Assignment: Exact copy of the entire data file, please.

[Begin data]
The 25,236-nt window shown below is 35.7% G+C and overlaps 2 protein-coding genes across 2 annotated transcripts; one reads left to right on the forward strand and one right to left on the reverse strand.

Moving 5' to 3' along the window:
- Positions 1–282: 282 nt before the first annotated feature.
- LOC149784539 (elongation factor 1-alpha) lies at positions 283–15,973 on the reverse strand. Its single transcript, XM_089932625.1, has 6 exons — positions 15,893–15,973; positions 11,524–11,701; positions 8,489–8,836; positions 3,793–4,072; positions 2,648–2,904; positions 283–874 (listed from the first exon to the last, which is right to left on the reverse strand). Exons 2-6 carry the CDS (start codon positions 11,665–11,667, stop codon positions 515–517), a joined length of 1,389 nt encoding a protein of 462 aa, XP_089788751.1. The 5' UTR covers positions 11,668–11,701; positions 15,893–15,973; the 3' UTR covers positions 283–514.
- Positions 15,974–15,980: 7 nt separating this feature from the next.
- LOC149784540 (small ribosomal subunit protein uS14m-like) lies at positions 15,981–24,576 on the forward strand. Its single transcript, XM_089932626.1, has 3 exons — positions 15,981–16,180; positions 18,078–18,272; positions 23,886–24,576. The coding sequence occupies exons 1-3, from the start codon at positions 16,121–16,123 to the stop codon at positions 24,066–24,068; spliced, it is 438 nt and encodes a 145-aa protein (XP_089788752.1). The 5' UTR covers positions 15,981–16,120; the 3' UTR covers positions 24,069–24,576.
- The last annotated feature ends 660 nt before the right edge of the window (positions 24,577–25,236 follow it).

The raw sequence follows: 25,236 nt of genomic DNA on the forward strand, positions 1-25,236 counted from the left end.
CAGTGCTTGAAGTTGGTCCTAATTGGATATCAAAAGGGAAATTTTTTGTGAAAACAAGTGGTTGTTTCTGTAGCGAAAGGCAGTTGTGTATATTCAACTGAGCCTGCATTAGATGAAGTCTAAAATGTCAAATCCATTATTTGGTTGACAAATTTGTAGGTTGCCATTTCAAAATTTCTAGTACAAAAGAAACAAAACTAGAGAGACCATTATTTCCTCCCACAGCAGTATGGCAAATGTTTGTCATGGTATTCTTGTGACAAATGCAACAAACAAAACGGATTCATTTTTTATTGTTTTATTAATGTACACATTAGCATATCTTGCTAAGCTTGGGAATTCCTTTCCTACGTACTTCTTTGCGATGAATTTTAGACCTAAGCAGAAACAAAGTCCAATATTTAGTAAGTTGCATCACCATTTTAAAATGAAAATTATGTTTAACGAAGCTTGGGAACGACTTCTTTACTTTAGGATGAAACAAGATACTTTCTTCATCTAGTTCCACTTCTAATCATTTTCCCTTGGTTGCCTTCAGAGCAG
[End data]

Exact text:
The 25,236-nt window shown below is 35.7% G+C and overlaps 2 protein-coding genes across 2 annotated transcripts; one reads left to right on the forward strand and one right to left on the reverse strand.

Moving 5' to 3' along the window:
- Positions 1–282: 282 nt before the first annotated feature.
- LOC149784539 (elongation factor 1-alpha) lies at positions 283–15,973 on the reverse strand. Its single transcript, XM_089932625.1, has 6 exons — positions 15,893–15,973; positions 11,524–11,701; positions 8,489–8,836; positions 3,793–4,072; positions 2,648–2,904; positions 283–874 (listed from the first exon to the last, which is right to left on the reverse strand). Exons 2-6 carry the CDS (start codon positions 11,665–11,667, stop codon positions 515–517), a joined length of 1,389 nt encoding a protein of 462 aa, XP_089788751.1. The 5' UTR covers positions 11,668–11,701; positions 15,893–15,973; the 3' UTR covers positions 283–514.
- Positions 15,974–15,980: 7 nt separating this feature from the next.
- LOC149784540 (small ribosomal subunit protein uS14m-like) lies at positions 15,981–24,576 on the forward strand. Its single transcript, XM_089932626.1, has 3 exons — positions 15,981–16,180; positions 18,078–18,272; positions 23,886–24,576. The coding sequence occupies exons 1-3, from the start codon at positions 16,121–16,123 to the stop codon at positions 24,066–24,068; spliced, it is 438 nt and encodes a 145-aa protein (XP_089788752.1). The 5' UTR covers positions 15,981–16,120; the 3' UTR covers positions 24,069–24,576.
- The last annotated feature ends 660 nt before the right edge of the window (positions 24,577–25,236 follow it).

The raw sequence follows: 25,236 nt of genomic DNA on the forward strand, positions 1-25,236 counted from the left end.
CAGTGCTTGAAGTTGGTCCTAATTGGATATCAAAAGGGAAATTTTTTGTGAAAACAAGTGGTTGTTTCTGTAGCGAAAGGCAGTTGTGTATATTCAACTGAGCCTGCATTAGATGAAGTCTAAAATGTCAAATCCATTATTTGGTTGACAAATTTGTAGGTTGCCATTTCAAAATTTCTAGTACAAAAGAAACAAAACTAGAGAGACCATTATTTCCTCCCACAGCAGTATGGCAAATGTTTGTCATGGTATTCTTGTGACAAATGCAACAAACAAAACGGATTCATTTTTTATTGTTTTATTAATGTACACATTAGCATATCTTGCTAAGCTTGGGAATTCCTTTCCTACGTACTTCTTTGCGATGAATTTTAGACCTAAGCAGAAACAAAGTCCAATATTTAGTAAGTTGCATCACCATTTTAAAATGAAAATTATGTTTAACGAAGCTTGGGAACGACTTCTTTACTTTAGGATGAAACAAGATACTTTCTTCATCTAGTTCCACTTCTAATCATTTTCCCTTGGTTGCCTTCAGAGCAG